Before the Affordable Care Act, benefactors would have to pay their insurance yearly deductible in out-of-pocket cost until their medical expense limit reached the copay of $4500.00, before any coverage premiums would kick in.

In 2014, with the Affordable Care Act, beneficiaries begin with the monthly Part D premiums and pays 100% of the drug cost until satisfying the $310 deductible. Then the plan pays for the rest of the cost of the medicine until hitting the expenses cap of $2850.00; a 25% out-of-pocket drop in copay. That’s when seniors are faced with the doughnut hole, once more.

The dreaded “doughnut hole” – is the difference seniors out-of-pocket drug expenses begins, after their Part D premiums coverage cap has been exceeded, and before they are eligible for the amount the government pays for "catastrophic" drug coverage.

Since 2010, the Medicare gap has been slowly closing through steady drug discounts. This is largely due to the government reaching out to pharmaceutical industry and bargaining for drug discounts. Discounts for brand name drugs and generic will continue. By next year, were expected to pay 47.5% for premium brand pharmaceuticals names and 72% for generic ones.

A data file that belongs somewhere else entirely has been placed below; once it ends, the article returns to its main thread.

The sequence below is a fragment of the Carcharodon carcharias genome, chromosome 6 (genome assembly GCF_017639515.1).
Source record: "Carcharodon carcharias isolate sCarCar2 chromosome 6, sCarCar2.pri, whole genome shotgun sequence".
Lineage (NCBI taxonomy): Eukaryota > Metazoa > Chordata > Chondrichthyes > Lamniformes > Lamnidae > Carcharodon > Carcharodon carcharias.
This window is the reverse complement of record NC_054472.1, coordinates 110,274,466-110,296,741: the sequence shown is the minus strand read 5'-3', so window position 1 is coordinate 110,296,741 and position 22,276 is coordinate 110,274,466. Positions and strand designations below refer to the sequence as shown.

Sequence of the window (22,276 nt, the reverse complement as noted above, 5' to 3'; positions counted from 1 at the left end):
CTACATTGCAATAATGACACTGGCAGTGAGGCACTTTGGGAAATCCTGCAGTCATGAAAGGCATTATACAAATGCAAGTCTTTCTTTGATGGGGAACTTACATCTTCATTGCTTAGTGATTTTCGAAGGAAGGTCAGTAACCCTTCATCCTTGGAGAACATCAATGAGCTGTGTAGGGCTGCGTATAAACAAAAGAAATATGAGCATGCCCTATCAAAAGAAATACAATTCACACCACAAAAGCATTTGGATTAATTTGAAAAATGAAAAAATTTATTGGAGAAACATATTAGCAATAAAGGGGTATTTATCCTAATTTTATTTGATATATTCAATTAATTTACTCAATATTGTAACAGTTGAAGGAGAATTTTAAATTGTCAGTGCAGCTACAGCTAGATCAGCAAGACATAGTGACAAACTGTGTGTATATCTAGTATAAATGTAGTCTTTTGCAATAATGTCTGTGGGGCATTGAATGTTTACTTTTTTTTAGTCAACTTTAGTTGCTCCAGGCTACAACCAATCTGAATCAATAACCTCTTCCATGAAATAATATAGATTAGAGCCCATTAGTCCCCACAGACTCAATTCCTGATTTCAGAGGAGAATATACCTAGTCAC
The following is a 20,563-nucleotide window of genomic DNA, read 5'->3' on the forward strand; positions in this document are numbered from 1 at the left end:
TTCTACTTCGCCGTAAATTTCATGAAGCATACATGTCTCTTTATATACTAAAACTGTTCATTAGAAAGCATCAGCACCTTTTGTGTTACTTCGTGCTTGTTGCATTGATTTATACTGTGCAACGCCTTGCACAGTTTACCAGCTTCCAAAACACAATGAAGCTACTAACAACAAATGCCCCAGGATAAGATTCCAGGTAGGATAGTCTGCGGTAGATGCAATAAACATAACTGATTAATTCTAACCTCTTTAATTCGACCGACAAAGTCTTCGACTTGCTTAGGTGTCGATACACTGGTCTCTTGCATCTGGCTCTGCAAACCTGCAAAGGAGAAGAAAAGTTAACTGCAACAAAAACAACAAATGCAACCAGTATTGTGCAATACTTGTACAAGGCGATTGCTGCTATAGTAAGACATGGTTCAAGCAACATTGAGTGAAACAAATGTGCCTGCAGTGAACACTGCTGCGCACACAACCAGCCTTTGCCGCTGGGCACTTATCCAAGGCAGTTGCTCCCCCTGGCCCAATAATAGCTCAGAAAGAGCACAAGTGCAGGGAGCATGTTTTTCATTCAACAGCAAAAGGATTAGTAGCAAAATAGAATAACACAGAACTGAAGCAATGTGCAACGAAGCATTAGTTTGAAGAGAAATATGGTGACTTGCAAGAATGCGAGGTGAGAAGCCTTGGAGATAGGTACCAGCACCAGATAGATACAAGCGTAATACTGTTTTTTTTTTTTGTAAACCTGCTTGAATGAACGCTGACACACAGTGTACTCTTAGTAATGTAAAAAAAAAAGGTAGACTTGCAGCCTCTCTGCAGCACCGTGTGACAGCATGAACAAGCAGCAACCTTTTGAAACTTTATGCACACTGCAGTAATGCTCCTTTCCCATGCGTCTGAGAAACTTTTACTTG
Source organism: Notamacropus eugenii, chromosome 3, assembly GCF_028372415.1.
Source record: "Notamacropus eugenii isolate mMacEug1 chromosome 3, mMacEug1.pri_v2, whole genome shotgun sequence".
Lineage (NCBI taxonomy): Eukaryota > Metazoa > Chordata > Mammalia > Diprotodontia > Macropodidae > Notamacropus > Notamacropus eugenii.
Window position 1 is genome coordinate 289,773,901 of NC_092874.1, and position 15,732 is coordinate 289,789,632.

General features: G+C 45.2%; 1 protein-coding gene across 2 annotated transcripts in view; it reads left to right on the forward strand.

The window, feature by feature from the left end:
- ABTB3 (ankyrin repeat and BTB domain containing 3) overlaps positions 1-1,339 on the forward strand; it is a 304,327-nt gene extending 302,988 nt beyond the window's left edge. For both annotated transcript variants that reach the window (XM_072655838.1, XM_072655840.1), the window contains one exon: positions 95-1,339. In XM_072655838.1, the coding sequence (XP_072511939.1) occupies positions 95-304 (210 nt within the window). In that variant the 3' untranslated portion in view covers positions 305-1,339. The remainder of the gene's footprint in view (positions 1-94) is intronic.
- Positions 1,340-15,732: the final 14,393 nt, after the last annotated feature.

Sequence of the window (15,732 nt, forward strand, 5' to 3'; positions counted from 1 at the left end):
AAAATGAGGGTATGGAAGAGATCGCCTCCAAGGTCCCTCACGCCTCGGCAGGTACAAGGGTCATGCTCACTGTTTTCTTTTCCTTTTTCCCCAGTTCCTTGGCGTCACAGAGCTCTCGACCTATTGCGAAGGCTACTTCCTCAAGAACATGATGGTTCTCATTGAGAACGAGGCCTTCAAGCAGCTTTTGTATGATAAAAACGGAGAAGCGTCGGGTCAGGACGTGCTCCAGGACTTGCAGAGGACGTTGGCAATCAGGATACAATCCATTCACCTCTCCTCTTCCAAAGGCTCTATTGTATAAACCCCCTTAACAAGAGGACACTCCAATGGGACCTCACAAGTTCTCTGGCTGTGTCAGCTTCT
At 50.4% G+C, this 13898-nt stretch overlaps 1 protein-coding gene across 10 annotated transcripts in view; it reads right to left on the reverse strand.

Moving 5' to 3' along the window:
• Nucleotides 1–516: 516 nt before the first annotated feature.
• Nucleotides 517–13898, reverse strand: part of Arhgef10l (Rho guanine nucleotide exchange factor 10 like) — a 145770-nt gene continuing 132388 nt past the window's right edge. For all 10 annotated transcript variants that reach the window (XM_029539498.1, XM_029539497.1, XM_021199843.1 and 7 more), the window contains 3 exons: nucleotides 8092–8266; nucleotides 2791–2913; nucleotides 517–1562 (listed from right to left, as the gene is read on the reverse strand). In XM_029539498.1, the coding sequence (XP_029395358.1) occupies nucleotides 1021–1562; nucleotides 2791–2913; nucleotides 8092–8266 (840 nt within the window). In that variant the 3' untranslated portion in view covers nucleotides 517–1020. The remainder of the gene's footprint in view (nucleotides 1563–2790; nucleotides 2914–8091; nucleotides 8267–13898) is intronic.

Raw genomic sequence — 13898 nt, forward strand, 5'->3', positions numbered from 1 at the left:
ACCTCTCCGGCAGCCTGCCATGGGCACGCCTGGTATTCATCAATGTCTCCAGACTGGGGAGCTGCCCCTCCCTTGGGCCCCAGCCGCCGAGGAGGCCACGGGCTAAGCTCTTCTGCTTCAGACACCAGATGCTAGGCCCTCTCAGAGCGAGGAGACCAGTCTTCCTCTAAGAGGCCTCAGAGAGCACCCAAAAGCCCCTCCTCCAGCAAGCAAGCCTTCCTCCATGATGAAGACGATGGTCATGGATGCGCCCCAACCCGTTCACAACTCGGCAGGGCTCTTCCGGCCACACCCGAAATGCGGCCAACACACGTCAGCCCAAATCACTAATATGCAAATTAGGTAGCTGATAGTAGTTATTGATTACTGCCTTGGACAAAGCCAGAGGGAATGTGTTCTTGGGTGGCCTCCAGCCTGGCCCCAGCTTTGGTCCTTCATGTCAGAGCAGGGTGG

By 2020, Medicare Part D enrollees will save 75% on both premium and generic medication, according to the Centers for Medicare & Medicaid Service.

Resource: Boomerbenefits.com

Please give us your feedback!
Is the ACA program better than what we had before? Do you think it will truly make Insurance more competitive and affordable?

Source: LifeHealthPro & Centers for Medicare & Medicaid Service

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Tags: Obamacare, Doughnut Hole, Part D Premiums, Medicare, Affordable Care Act, Affordable Care